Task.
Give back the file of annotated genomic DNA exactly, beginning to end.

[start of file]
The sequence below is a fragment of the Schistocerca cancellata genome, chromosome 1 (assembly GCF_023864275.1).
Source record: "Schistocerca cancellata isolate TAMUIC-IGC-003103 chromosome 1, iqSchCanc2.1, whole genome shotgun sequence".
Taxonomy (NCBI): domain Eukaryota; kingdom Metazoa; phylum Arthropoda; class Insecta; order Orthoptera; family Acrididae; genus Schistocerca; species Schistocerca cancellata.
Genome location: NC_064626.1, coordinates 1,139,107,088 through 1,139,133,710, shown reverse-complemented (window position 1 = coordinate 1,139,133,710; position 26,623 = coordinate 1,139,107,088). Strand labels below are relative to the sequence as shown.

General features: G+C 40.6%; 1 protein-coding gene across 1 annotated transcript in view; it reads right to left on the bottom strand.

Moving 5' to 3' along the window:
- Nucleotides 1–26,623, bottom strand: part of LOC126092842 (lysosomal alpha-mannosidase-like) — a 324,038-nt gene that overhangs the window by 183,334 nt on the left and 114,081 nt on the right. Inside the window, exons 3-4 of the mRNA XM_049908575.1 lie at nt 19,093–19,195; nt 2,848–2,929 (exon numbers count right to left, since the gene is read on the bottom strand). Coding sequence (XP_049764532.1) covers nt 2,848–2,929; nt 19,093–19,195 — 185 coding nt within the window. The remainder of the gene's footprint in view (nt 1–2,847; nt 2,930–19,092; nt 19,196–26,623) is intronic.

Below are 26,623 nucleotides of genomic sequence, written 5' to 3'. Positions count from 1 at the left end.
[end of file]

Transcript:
The sequence below is a fragment of the Schistocerca cancellata genome, chromosome 1 (assembly GCF_023864275.1).
Source record: "Schistocerca cancellata isolate TAMUIC-IGC-003103 chromosome 1, iqSchCanc2.1, whole genome shotgun sequence".
Taxonomy (NCBI): domain Eukaryota; kingdom Metazoa; phylum Arthropoda; class Insecta; order Orthoptera; family Acrididae; genus Schistocerca; species Schistocerca cancellata.
Genome location: NC_064626.1, coordinates 1,139,107,088 through 1,139,133,710, shown reverse-complemented (window position 1 = coordinate 1,139,133,710; position 26,623 = coordinate 1,139,107,088). Strand labels below are relative to the sequence as shown.

General features: G+C 40.6%; 1 protein-coding gene across 1 annotated transcript in view; it reads right to left on the bottom strand.

Moving 5' to 3' along the window:
- Nucleotides 1–26,623, bottom strand: part of LOC126092842 (lysosomal alpha-mannosidase-like) — a 324,038-nt gene that overhangs the window by 183,334 nt on the left and 114,081 nt on the right. Inside the window, exons 3-4 of the mRNA XM_049908575.1 lie at nt 19,093–19,195; nt 2,848–2,929 (exon numbers count right to left, since the gene is read on the bottom strand). Coding sequence (XP_049764532.1) covers nt 2,848–2,929; nt 19,093–19,195 — 185 coding nt within the window. The remainder of the gene's footprint in view (nt 1–2,847; nt 2,930–19,092; nt 19,196–26,623) is intronic.

Below are 26,623 nucleotides of genomic sequence, written 5' to 3'. Positions count from 1 at the left end.